In the design of surveys a number of input parameters, such as contact propensities, participation propensities and costs per sample unit, play a decisive role. In on-going surveys, these survey design parameters are usually estimated from previous experience and updated gradually with new experience. In new surveys, these parameters are estimated...
Article
In mixed-mode surveys, mode differences in measurement bias, also called measurement effects or mode effects, continue to pose a problem to survey practitioners. In this paper, we discuss statistical adjustment of measurement bias to the level of a measurement benchmark mode in the context of inference from mixed-mode data. Doing so requires auxili...
Article
Full-text available
Item characteristics can have a significant effect on survey data quality and may be associated with measurement error. Literature on data quality and measurement error is often inconclusive. This could be because item characteristics used for detecting measurement error are not coded unambiguously. In our study, we use a systematic coding procedur...
Article
Full-text available
Adaptive survey designs (ASDs) optimize design features, given 1) the interactions between the design features and characteristics of sampling units and 2) a set of constraints, such as a budget and a minimum number of respondents. Estimation of the interactions is subject to both random and systematic error. In this article, we propose and evaluat...
Article
In most real life studies, auxiliary variables are available and are employed to explain and understand missing data patterns and to evaluate and control causal relationships with variables of interest. Usually their availability is assumed to be a fact, even if the variables are measured without the objectives of the study in mind. As a result, in...
Book
Adaptive survey designs (ASDs) provide a framework for data-driven tailoring of data collection procedures to different sample members, often for cost and bias reduction. People vary in how likely they are to respond and in how they respond. This variation leads to opportunities to selectively deploy design features in order to control both nonresp...
Chapter
Surveys can be conducted with a variety of survey modes. Over the past decade, and following the emergence of the Web, many surveys have moved to designs in which multiple modes are combined, the so-called mixed-mode surveys. The contemporary modes are telephone, face-to-face, mail/paper, and online through various devices (desktop/laptop, tablet,...
Article
Recently, survey methodology literature has put forward responsive and adaptive survey designs as means to make efficient tradeoffs between survey quality and survey costs. The designs, however, restrict quality-cost assessments to nonresponse error, while there are various design features that impact also measurement error, e.g. the survey mode, t...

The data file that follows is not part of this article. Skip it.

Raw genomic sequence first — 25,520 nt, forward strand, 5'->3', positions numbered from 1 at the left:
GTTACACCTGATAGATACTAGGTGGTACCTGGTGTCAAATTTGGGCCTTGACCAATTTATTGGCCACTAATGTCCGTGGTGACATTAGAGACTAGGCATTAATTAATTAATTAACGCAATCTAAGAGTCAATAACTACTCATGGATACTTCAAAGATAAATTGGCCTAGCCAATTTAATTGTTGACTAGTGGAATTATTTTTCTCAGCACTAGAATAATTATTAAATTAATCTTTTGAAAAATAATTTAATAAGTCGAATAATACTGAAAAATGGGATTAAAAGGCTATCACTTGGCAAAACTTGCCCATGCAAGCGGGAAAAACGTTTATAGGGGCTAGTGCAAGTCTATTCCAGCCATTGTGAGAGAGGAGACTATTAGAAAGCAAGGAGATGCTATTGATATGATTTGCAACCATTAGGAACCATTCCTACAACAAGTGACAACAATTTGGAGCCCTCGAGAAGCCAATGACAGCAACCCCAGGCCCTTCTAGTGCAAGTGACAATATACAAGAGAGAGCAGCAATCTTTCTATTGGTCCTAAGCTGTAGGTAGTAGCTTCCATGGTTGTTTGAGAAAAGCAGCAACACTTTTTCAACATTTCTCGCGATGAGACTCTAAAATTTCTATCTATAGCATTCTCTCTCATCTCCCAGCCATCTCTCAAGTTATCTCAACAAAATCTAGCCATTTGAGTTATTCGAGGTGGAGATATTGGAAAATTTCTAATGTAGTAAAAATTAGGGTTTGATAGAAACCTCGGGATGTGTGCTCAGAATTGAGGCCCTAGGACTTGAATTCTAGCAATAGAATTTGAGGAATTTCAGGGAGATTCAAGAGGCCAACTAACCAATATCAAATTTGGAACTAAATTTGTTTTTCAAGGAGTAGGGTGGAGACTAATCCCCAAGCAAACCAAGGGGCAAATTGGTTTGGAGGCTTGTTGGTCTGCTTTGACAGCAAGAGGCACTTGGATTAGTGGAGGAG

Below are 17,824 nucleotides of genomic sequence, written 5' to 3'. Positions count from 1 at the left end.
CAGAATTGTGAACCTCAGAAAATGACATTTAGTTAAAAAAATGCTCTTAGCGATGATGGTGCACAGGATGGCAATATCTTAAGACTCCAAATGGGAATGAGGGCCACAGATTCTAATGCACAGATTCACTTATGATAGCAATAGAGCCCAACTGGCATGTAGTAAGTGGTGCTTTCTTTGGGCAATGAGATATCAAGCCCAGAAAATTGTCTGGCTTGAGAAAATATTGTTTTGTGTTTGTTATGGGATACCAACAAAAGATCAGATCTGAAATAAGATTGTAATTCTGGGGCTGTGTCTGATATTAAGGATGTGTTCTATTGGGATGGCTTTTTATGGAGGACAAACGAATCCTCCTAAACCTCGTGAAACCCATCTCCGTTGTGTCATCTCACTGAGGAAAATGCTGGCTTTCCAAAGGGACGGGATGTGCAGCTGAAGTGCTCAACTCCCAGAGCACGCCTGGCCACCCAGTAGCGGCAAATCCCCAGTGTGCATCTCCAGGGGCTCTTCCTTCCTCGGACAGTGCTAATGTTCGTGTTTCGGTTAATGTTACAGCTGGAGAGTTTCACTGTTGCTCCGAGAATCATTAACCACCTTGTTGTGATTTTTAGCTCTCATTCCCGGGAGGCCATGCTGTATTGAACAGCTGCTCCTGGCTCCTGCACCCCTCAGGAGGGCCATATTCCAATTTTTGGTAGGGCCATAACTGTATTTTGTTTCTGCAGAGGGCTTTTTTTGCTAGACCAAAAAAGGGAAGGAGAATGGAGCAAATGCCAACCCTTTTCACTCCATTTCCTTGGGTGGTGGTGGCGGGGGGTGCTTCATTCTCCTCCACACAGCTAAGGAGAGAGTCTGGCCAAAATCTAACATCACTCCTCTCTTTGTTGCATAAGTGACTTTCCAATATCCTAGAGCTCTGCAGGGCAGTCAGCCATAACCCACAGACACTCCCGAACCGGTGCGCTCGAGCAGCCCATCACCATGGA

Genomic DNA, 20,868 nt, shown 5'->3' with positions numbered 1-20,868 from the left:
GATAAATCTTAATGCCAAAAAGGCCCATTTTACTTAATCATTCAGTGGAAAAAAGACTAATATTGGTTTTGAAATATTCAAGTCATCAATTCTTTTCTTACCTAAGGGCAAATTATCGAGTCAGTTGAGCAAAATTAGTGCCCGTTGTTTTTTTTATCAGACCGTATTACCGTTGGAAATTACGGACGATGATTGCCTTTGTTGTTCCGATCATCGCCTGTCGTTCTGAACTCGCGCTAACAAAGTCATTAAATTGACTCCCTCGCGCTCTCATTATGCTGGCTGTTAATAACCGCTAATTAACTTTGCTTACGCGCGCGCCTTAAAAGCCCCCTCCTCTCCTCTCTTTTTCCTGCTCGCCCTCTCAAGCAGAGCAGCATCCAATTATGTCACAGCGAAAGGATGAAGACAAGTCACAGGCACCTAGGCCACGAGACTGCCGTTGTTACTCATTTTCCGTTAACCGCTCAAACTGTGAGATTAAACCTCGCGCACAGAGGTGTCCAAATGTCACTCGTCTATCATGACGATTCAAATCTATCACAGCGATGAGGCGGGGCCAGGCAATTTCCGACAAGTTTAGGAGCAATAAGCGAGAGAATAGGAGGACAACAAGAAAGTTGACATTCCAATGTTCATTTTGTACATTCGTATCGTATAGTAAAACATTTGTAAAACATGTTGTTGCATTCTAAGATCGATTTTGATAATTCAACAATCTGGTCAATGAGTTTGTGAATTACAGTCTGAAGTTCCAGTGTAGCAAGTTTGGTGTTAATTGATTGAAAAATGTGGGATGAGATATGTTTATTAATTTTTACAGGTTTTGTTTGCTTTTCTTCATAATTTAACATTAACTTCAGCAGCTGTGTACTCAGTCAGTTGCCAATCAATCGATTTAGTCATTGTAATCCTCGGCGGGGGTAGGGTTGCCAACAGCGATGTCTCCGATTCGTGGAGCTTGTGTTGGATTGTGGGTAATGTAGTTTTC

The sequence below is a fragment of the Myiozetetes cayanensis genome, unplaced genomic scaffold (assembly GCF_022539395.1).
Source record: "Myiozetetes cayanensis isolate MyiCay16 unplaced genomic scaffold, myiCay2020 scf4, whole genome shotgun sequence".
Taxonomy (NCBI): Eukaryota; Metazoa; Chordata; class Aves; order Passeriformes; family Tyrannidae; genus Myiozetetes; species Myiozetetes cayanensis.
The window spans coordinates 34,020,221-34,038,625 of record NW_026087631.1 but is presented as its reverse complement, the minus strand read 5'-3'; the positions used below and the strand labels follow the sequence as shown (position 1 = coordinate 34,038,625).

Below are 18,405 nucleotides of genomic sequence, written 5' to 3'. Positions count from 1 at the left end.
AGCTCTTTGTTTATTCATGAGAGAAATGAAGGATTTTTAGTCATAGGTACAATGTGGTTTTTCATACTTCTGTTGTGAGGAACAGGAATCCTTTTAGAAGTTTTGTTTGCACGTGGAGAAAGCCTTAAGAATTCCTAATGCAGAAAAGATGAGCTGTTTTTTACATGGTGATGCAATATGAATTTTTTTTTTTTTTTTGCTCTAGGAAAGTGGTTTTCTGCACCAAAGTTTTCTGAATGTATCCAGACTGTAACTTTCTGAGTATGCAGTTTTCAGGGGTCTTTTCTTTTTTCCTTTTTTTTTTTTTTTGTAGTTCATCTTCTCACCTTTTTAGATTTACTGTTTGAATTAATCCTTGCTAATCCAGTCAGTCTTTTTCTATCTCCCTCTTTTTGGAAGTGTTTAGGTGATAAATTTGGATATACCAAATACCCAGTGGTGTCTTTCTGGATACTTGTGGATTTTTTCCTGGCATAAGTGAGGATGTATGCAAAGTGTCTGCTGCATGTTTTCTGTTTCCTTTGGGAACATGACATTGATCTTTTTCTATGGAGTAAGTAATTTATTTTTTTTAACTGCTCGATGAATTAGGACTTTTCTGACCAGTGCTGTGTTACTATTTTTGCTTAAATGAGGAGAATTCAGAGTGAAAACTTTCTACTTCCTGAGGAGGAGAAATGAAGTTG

Article
Recently, various indicators have been proposed as indirect measures of non-response error in surveys. They employ auxiliary variables, external to the survey, to detect non-representative or unbalanced response. A class of designs known as adaptive survey designs maximizes these indicators by applying different treatments to different subgroups. T...
Article
Assessing the impact of mode effects on survey estimates has become a crucial research objective due to the increasing use of mixed-mode designs. Despite the advantages of a mixed-mode design, such as lower costs and increased coverage, there is sufficient evidence that mode effects may be large relative to the precision of a survey. They may lead...
Article
This study compares the extent of selection error (non-response and coverage error) evoked by the four major contemporary modes of data collection (face to face, telephone, mail and Web) and three sequential mixed mode designs (telephone, mail and Web with face-to-face follow-up) for the case of the Dutch Crime Victimization Survey. Sociodemographi...
Article
This study evaluated three types of bias—total, measurement, and selection bias (SB)—in three sequential mixed-mode designs of the Dutch Crime Victimization Survey: telephone, mail, and web, where nonrespondents were followed up face-to-face (F2F). In the absence of true scores, all biases were estimated as mode effects against two different types...
Article
Recent survey literature shows an increasing interest in survey designs that adapt data collection to characteristics of the survey target population. Given a specified quality objective function, the designs attempt to find an optimal balance between quality and costs. Finding the optimal balance may not be straightforward as corresponding optimis...